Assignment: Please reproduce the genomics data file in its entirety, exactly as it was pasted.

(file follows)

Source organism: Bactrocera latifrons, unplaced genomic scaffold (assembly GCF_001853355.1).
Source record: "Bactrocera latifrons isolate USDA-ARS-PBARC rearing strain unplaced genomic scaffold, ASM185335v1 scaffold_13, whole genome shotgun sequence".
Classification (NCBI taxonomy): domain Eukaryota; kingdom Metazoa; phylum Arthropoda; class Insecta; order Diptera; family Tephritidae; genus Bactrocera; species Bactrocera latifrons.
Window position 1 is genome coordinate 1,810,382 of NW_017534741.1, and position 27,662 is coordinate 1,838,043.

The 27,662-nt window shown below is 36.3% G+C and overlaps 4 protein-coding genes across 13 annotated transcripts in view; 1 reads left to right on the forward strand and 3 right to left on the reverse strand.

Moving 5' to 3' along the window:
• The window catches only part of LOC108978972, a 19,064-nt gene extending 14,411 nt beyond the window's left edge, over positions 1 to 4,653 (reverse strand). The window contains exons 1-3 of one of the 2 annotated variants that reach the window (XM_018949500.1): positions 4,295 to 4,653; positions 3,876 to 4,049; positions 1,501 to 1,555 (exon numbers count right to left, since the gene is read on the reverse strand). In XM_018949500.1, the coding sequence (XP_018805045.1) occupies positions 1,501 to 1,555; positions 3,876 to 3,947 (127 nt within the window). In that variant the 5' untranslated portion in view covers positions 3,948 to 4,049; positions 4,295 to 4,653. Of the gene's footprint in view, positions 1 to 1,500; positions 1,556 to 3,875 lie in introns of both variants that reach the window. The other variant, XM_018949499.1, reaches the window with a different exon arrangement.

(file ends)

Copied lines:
Source organism: Bactrocera latifrons, unplaced genomic scaffold (assembly GCF_001853355.1).
Source record: "Bactrocera latifrons isolate USDA-ARS-PBARC rearing strain unplaced genomic scaffold, ASM185335v1 scaffold_13, whole genome shotgun sequence".
Classification (NCBI taxonomy): domain Eukaryota; kingdom Metazoa; phylum Arthropoda; class Insecta; order Diptera; family Tephritidae; genus Bactrocera; species Bactrocera latifrons.
Window position 1 is genome coordinate 1,810,382 of NW_017534741.1, and position 27,662 is coordinate 1,838,043.

The 27,662-nt window shown below is 36.3% G+C and overlaps 4 protein-coding genes across 13 annotated transcripts in view; 1 reads left to right on the forward strand and 3 right to left on the reverse strand.

Moving 5' to 3' along the window:
• The window catches only part of LOC108978972, a 19,064-nt gene extending 14,411 nt beyond the window's left edge, over positions 1 to 4,653 (reverse strand). The window contains exons 1-3 of one of the 2 annotated variants that reach the window (XM_018949500.1): positions 4,295 to 4,653; positions 3,876 to 4,049; positions 1,501 to 1,555 (exon numbers count right to left, since the gene is read on the reverse strand). In XM_018949500.1, the coding sequence (XP_018805045.1) occupies positions 1,501 to 1,555; positions 3,876 to 3,947 (127 nt within the window). In that variant the 5' untranslated portion in view covers positions 3,948 to 4,049; positions 4,295 to 4,653. Of the gene's footprint in view, positions 1 to 1,500; positions 1,556 to 3,875 lie in introns of both variants that reach the window. The other variant, XM_018949499.1, reaches the window with a different exon arrangement.